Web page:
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Friday, October 23, 2015

Making a Knife, pt 1

A good friend of mine planted the knife making seed a couple of years ago. Earlier this year I got a kiln and a belt grinder. It was time to try it out (or go broke trying...that gear isn't cheap). Lo and behold, I hit the road for a couple of months and put everything on hold.

The particular knife I'm working on is a paring knife. I haven't found one I like, so, I'll do it myself.

Now that I've got some time at home, it's time to pick this project back up and make something!

First up is to come up with the shape. Top is the paper sketch glued to a thin piece of plywood. I used this to get the shape I wanted then scribed it onto the tool steel blank. Today, we're using A2. We'll be doing some 440C steel as time goes on. That A2 blank will not be sharpened, I'm going to harden it and use it as a permanent template for future knives.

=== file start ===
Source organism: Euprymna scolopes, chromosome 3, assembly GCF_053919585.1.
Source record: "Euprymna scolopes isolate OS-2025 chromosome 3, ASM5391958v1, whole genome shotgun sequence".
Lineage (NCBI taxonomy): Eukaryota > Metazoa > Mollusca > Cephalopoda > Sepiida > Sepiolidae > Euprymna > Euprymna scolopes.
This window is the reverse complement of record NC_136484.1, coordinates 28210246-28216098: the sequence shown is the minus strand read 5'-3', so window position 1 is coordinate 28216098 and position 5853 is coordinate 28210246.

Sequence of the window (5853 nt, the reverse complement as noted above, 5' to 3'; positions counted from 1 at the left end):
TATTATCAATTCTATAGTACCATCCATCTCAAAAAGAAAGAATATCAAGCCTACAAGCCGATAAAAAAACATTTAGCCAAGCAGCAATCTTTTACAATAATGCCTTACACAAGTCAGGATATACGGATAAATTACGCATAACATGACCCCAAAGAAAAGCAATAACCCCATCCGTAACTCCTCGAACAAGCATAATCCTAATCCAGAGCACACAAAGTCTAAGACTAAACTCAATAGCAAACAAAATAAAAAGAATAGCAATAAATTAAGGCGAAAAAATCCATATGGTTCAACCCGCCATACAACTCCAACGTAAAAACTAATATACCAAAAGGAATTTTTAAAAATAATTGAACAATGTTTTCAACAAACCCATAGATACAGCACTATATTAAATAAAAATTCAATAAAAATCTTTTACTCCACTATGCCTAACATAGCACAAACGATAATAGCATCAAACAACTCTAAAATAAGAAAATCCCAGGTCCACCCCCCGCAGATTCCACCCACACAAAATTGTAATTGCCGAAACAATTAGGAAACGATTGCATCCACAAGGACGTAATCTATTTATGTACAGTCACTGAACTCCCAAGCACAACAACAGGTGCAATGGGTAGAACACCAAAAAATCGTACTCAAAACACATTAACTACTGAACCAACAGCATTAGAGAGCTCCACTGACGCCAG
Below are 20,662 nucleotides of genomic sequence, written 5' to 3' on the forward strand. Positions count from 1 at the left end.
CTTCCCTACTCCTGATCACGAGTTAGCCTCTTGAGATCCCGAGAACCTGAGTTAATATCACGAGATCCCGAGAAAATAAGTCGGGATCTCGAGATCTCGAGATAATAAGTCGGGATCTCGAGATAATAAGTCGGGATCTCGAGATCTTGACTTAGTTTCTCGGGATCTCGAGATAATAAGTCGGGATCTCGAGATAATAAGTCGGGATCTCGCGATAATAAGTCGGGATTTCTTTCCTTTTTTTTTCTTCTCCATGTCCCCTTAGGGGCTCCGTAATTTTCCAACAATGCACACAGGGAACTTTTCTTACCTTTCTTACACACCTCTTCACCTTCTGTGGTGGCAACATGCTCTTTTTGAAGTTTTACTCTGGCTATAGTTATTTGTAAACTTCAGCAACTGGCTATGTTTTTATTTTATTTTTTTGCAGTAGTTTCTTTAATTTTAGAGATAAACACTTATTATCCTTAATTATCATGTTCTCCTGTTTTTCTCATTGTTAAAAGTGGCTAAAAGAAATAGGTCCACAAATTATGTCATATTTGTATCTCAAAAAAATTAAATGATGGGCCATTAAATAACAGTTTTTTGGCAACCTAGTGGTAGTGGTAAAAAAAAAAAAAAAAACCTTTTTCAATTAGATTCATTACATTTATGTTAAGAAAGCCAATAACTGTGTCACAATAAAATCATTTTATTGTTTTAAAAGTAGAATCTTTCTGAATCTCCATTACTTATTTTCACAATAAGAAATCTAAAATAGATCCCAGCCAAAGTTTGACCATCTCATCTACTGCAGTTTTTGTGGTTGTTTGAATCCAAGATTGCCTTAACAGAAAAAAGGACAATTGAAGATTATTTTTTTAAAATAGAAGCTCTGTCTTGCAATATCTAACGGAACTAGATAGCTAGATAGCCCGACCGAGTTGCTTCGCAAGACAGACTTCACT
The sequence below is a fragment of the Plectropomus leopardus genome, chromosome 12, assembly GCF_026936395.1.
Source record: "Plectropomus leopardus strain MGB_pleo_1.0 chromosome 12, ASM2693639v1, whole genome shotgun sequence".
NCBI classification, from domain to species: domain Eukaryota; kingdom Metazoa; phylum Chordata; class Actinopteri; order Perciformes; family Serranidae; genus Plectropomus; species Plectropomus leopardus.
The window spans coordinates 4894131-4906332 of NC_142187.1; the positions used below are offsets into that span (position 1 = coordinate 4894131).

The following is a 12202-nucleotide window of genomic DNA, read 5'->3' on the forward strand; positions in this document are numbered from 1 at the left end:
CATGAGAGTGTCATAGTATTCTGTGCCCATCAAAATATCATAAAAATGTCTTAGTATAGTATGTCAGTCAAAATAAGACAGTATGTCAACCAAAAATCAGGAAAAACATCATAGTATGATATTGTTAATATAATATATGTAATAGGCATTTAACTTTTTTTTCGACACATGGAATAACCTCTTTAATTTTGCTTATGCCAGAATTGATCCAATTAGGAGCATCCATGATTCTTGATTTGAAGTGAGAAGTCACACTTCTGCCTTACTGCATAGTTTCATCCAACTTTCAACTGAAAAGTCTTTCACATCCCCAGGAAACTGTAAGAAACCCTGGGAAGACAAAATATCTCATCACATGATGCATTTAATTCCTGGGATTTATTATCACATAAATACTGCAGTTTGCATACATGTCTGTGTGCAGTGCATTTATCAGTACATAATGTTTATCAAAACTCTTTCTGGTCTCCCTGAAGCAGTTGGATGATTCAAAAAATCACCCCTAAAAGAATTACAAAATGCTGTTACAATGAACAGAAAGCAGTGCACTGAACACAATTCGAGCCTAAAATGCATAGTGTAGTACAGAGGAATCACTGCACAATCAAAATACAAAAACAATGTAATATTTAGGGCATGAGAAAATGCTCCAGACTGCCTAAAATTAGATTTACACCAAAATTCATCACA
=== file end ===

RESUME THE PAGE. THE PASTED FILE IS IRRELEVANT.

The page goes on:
This is a 440C blank that I'll be working on later. A2 and 440C have similar heat treat procedures, and slightly different performance features. I'd like to compare them side by side for myself. Anyway, what we're really looking at in this picture is the scribe line. We'll want to cut and grind away material until we get to that line. A good hacksaw can get you close, then creep up with the belt grinder. Files, sandpaper, whatever you need. The handle holes have also been center punched.
Our three basic components. Two scales and a blade. The scales are rough cut. We just need to transfer the hole location to them...

...with a transfer punch or whatever method works.

Once the hole locations are marked, I pilot drill with a #30 drill, then the drill/countersink for the fasteners. I outlined the fasteners previously when talking about the pastry scrapers.

Last part of today's story is to test fit the handles scales. They are clunky right now and too thick. This will give me an idea of how much material I want to remove to get the thickness I want.

Prison shank?
Next up is to do the basic blade grinding. That will entail grinding to an almost-sharp edge. It's also a good time to work out the imperfections in the overall shape and finish. I imagine that I want to do minimal grinding after heat treating.
While the blade is doing it's thing in the kiln, I'll get the handles close to final thickness. The final shaping will be done once they are permanently mounted onto the blade.

Til next time!

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